The chances are if you weren't born in the Motherland you'll never learn to read Nabokov in his native tongue (well, he wrote his best works in English anyhow!), but that's no excuse for not getting to grips with some of the Ruski basics. You'll certainly find plenty of use for them, as English is nowhere near as widely spoken as in the rest of Europe and you can't take anything for granted - even (or should we say 'especially') in train stations and places where you most need a good line of communication. Apart from making navigation easier, a little bit of Russian can also help break the ice with the locals and dispel the notion that you are just another ignorant Westerner...
A few phrases translated for your benefit...
Thank you Vy gavarite pa angliyski?
Do you speak English? Skol'ka stoit?
How much is it? Ya vegeterianets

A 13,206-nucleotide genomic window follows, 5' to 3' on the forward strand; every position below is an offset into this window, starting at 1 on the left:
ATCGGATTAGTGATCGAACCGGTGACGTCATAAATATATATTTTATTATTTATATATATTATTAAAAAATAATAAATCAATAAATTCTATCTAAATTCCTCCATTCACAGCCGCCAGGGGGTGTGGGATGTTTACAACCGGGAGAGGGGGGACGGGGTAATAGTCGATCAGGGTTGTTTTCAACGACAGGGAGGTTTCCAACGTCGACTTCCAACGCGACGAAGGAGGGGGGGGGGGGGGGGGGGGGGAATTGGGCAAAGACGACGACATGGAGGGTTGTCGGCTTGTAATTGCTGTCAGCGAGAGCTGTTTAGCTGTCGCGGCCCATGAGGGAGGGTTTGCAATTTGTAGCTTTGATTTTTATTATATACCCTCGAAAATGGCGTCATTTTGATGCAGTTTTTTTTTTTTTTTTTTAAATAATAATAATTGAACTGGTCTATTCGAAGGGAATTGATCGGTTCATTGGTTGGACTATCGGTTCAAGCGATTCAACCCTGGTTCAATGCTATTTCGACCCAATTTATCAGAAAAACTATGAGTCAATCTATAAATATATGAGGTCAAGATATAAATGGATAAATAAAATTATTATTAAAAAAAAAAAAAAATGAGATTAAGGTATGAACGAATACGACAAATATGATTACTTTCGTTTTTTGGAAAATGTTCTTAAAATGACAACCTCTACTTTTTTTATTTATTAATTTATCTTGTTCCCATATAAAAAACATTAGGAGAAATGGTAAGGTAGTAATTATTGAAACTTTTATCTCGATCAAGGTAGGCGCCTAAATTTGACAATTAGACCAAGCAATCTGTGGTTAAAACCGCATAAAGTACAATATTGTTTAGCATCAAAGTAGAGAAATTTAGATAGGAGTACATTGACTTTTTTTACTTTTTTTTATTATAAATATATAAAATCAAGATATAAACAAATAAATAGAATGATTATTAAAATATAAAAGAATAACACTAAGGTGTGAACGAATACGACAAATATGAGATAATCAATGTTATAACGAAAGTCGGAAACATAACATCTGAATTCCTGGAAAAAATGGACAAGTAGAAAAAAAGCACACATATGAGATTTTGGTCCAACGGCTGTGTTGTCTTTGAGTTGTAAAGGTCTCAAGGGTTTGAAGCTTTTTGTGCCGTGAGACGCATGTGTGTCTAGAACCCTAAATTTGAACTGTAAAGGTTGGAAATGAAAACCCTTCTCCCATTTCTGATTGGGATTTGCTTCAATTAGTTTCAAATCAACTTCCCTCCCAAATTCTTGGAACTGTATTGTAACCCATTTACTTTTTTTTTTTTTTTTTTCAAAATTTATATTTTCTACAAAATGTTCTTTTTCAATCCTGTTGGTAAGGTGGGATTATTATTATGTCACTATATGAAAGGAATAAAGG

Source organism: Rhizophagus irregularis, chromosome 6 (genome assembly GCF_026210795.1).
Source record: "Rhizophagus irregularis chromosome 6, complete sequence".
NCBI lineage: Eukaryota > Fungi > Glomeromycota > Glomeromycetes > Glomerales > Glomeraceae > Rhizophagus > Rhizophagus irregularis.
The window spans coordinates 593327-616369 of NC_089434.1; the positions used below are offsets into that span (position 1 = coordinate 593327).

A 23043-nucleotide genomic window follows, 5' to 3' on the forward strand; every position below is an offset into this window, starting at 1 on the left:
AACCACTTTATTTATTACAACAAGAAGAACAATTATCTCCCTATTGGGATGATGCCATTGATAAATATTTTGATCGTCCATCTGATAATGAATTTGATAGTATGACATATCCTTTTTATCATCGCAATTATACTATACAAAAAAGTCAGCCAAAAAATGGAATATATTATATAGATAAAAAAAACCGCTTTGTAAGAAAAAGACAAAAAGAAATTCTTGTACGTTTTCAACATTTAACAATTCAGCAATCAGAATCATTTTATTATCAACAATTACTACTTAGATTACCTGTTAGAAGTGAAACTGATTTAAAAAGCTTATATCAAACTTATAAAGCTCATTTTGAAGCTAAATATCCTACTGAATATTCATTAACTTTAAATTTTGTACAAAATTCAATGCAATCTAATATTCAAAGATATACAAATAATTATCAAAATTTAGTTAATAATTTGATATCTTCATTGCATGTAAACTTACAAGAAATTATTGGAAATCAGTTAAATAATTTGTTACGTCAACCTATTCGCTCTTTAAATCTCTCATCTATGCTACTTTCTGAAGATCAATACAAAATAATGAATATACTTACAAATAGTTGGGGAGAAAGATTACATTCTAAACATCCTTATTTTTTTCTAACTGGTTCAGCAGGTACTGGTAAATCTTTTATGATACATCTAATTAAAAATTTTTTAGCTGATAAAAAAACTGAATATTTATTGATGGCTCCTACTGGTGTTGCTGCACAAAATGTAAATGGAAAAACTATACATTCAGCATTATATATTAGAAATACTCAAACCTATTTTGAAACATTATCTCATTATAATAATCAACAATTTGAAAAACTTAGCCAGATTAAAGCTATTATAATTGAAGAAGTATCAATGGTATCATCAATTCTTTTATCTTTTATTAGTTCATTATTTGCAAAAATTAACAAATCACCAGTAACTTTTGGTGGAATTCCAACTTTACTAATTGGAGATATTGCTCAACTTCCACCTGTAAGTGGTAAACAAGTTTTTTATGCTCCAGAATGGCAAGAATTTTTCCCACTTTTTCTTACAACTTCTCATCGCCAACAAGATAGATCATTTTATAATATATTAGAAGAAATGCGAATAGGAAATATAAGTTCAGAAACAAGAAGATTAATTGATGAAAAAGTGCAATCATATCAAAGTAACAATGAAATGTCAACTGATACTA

I am a vegetarian Priyatnavo apetita!
Where is the toilet? Skolko vam let?
How old are you? Oo tebya est paryen?
Do you have a boyfriend?
Get started by having a look at the words and phrases we list here. However, if you want to really want to get ahead then you should sign up for some lessons at a language school, or else find your own personal tutor (ask any Russian male and they'll be more than happy to teach you all the rude words!). Pronunciation isn't easy though and is best attempted after loosening the tongue with a few vodkas... Good luck!
it is so much funReply
Does anybody know a good (& not to expenive) institution where I can take courses of the Russian language? I'm doing an internship from sept - dec. BR!Reply
excuse me, but you have some wrong words in russian (translate sorry and cheers). i think you have to check it :)))) cheersReply